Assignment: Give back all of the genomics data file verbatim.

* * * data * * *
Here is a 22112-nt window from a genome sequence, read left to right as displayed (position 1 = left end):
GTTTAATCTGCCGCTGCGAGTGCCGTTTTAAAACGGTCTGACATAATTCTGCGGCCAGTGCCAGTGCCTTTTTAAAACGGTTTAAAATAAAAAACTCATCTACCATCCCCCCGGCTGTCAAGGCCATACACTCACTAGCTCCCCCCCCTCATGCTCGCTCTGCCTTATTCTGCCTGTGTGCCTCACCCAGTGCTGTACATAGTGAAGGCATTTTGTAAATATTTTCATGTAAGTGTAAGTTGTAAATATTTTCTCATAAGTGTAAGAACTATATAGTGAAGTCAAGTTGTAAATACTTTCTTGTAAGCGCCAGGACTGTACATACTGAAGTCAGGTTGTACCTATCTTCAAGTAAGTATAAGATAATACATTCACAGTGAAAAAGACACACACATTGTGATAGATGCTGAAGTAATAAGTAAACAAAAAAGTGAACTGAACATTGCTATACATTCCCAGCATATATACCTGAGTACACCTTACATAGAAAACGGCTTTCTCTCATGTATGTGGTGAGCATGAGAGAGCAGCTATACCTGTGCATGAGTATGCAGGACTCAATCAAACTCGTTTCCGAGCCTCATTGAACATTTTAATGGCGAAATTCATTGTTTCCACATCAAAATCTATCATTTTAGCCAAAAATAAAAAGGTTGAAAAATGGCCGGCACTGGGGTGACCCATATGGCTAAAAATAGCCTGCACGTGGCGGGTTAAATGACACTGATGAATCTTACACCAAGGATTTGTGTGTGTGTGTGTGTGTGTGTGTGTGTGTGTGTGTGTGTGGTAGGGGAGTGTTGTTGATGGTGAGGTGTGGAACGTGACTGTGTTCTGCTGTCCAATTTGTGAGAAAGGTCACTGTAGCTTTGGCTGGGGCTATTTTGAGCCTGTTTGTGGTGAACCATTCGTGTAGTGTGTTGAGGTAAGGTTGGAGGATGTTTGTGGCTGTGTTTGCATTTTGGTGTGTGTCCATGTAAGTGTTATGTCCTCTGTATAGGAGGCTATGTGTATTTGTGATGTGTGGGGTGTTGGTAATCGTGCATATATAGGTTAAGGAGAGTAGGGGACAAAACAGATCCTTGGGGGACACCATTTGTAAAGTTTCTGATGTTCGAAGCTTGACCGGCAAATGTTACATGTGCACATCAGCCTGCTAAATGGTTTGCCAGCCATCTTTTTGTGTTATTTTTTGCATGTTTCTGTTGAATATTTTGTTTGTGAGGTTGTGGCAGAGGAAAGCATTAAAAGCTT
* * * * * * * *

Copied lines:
Here is a 22112-nt window from a genome sequence, read left to right as displayed (position 1 = left end):
GTTTAATCTGCCGCTGCGAGTGCCGTTTTAAAACGGTCTGACATAATTCTGCGGCCAGTGCCAGTGCCTTTTTAAAACGGTTTAAAATAAAAAACTCATCTACCATCCCCCCGGCTGTCAAGGCCATACACTCACTAGCTCCCCCCCCTCATGCTCGCTCTGCCTTATTCTGCCTGTGTGCCTCACCCAGTGCTGTACATAGTGAAGGCATTTTGTAAATATTTTCATGTAAGTGTAAGTTGTAAATATTTTCTCATAAGTGTAAGAACTATATAGTGAAGTCAAGTTGTAAATACTTTCTTGTAAGCGCCAGGACTGTACATACTGAAGTCAGGTTGTACCTATCTTCAAGTAAGTATAAGATAATACATTCACAGTGAAAAAGACACACACATTGTGATAGATGCTGAAGTAATAAGTAAACAAAAAAGTGAACTGAACATTGCTATACATTCCCAGCATATATACCTGAGTACACCTTACATAGAAAACGGCTTTCTCTCATGTATGTGGTGAGCATGAGAGAGCAGCTATACCTGTGCATGAGTATGCAGGACTCAATCAAACTCGTTTCCGAGCCTCATTGAACATTTTAATGGCGAAATTCATTGTTTCCACATCAAAATCTATCATTTTAGCCAAAAATAAAAAGGTTGAAAAATGGCCGGCACTGGGGTGACCCATATGGCTAAAAATAGCCTGCACGTGGCGGGTTAAATGACACTGATGAATCTTACACCAAGGATTTGTGTGTGTGTGTGTGTGTGTGTGTGTGTGTGTGTGTGTGTGGTAGGGGAGTGTTGTTGATGGTGAGGTGTGGAACGTGACTGTGTTCTGCTGTCCAATTTGTGAGAAAGGTCACTGTAGCTTTGGCTGGGGCTATTTTGAGCCTGTTTGTGGTGAACCATTCGTGTAGTGTGTTGAGGTAAGGTTGGAGGATGTTTGTGGCTGTGTTTGCATTTTGGTGTGTGTCCATGTAAGTGTTATGTCCTCTGTATAGGAGGCTATGTGTATTTGTGATGTGTGGGGTGTTGGTAATCGTGCATATATAGGTTAAGGAGAGTAGGGGACAAAACAGATCCTTGGGGGACACCATTTGTAAAGTTTCTGATGTTCGAAGCTTGACCGGCAAATGTTACATGTGCACATCAGCCTGCTAAATGGTTTGCCAGCCATCTTTTTGTGTTATTTTTTGCATGTTTCTGTTGAATATTTTGTTTGTGAGGTTGTGGCAGAGGAAAGCATTAAAAGCTT